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Desire Essays

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Desire simply means a longing or craving, as for something that brings satisfaction or enjoyment. Desire simply means want. A strong feeling to possess something or having the yearning for some event to happen is desire. Our desires show our priorities which shape up the choices we make. Our actions should be based on the choices made in order to fulfil our desires. Remember to have a positive desires and ambitions. The Heart Is the Store House of All Emotions...
3 Pages 1583 Words
“He appears to me, that one, equal to the gods the man who, facing you, is seated and, up close, that sweet voice of yours he listens to” Lacking the firm consensus present in the poem, Sappho’s Fragment 31 is one of the most complex poems to interpret. The narrator watches a man, seated across her beloved, and admires his display of self-control, which is so discordant to her own. The theory that Sappho’s emotions are that of jealousy and...
3 Pages 1515 Words
Charlotte Bronte’s Jane Eyre created quite a stir when it was published, under a false male pseudonym, in the mid 1840’s. This novel introduced the idea of the individualize women and how feminism was shifting throughout this time. She explores the undermining sexual innuendos hidden in Jane’s actions throughout the Victorian Era. From orphanhood to marriage, she shows growth in her sense of self. Jane has contradictory desires to be both independent and to serve a strong-willed man. Passion and...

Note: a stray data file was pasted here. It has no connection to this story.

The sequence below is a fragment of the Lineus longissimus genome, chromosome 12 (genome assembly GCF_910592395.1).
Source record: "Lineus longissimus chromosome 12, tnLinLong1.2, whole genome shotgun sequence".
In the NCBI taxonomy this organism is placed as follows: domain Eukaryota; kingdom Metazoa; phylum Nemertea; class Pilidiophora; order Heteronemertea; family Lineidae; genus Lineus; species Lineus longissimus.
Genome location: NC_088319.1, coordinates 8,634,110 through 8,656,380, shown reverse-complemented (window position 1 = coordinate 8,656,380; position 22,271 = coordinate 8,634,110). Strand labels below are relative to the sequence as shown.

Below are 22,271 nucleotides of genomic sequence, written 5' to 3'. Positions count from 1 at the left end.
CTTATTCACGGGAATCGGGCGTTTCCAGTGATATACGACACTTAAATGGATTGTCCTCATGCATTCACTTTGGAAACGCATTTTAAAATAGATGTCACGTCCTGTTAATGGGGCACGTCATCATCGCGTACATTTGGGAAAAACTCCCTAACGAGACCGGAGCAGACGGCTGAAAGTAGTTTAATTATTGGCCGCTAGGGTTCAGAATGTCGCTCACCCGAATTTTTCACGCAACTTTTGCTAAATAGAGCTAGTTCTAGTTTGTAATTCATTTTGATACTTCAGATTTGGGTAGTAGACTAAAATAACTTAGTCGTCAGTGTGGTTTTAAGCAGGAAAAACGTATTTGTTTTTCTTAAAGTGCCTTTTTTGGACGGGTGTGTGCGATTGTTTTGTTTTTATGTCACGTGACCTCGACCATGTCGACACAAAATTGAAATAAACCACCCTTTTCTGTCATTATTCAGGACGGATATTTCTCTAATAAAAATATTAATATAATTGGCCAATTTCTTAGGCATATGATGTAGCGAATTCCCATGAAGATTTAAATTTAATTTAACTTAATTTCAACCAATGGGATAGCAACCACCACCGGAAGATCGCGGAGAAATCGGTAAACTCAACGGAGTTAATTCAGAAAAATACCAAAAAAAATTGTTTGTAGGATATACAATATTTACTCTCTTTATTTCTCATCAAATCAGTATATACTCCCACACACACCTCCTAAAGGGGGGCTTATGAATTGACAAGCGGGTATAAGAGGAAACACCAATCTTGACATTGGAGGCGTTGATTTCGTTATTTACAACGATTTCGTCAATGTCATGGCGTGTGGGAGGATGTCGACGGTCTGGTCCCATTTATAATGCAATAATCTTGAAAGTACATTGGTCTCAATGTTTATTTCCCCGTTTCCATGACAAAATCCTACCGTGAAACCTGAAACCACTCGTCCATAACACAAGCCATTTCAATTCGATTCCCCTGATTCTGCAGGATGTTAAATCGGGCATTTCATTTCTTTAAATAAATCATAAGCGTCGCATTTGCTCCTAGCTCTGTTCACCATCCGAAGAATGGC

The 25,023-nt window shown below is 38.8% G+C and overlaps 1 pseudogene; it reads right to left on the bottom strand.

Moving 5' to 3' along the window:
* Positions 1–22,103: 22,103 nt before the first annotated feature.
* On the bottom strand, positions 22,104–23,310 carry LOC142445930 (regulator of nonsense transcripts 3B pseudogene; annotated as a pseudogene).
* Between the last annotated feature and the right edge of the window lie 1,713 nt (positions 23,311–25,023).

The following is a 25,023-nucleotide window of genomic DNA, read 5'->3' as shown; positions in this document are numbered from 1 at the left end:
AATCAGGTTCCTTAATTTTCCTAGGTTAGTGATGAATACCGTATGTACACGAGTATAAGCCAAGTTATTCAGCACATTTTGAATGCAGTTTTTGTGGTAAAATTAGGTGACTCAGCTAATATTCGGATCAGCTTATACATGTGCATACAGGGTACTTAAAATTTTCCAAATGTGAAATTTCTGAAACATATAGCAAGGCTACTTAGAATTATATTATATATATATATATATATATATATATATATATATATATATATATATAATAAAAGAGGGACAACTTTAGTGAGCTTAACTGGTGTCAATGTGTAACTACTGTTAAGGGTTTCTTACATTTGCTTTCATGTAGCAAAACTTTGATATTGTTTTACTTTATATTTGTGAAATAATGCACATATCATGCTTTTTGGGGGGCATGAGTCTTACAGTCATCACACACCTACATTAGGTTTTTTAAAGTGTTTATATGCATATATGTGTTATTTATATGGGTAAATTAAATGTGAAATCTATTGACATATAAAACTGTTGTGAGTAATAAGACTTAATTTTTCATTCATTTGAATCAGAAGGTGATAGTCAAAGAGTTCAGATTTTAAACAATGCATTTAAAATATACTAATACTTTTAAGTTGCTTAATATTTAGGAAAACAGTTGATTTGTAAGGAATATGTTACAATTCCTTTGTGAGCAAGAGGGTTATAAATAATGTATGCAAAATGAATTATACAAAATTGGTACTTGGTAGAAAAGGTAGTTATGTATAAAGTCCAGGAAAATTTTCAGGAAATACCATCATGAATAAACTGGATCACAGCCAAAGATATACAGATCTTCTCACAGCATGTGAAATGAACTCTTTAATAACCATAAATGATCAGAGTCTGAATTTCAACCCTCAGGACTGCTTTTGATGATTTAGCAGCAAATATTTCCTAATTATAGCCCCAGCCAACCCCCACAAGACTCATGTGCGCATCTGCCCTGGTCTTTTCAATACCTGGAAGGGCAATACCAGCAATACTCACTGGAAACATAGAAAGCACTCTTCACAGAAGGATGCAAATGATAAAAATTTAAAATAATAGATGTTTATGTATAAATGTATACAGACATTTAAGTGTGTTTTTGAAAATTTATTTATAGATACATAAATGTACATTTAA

2 Pages 995 Words
What makes a society civilized? This question has been asked for thousands of years but it can never be truly answered because of many conflicting opinions and influencing factors. Yet it’s still a widely discussed and debated topic, that is popular in literature. Odysseus’s adventures in Homer’s epic poem, The Odyssey, portrays his idea of civilization as the ability to fulfill one’s desire, while savagery is depicted as the life of necessity. The idea of necessity vs. desire is depicted...
2 Pages 881 Words
In literature, Desire is often manipulated by writers and poets in order to build their characters and story, as can be seen in Fitzgerald’s ‘The Great Gatsby’ and Donne’s ‘The Flea’. However, much like how the former two pieces use desire to subvert what are commonly seen as more ‘powerful’ themes such as religion, desire itself can be subverted to give strength to the power of love, as can be seen in Shakespeare’s ‘Sonnet 116’. In ‘The Great Gatsby’, Desire...
3 Pages 1427 Words
The obsessive nature of desire is explored within both ‘The Great Gatsby’ and ‘Great Expectations’ with Fitzgerald and Dickens portraying this desire through: wealth, love and also self-advancement, within their novels. These concepts are devised throughout both novels in different ways. In ‘The Great Gatsby’, Gatsby desires to be wealthier than Tom Buchanan to gain the love of Daisy Buchanan and Fitzgerald uses his mansion to exemplify this. Similarly, in ‘Great Expectations’ the main protagonist Pip desires to be rich...
7 Pages 2986 Words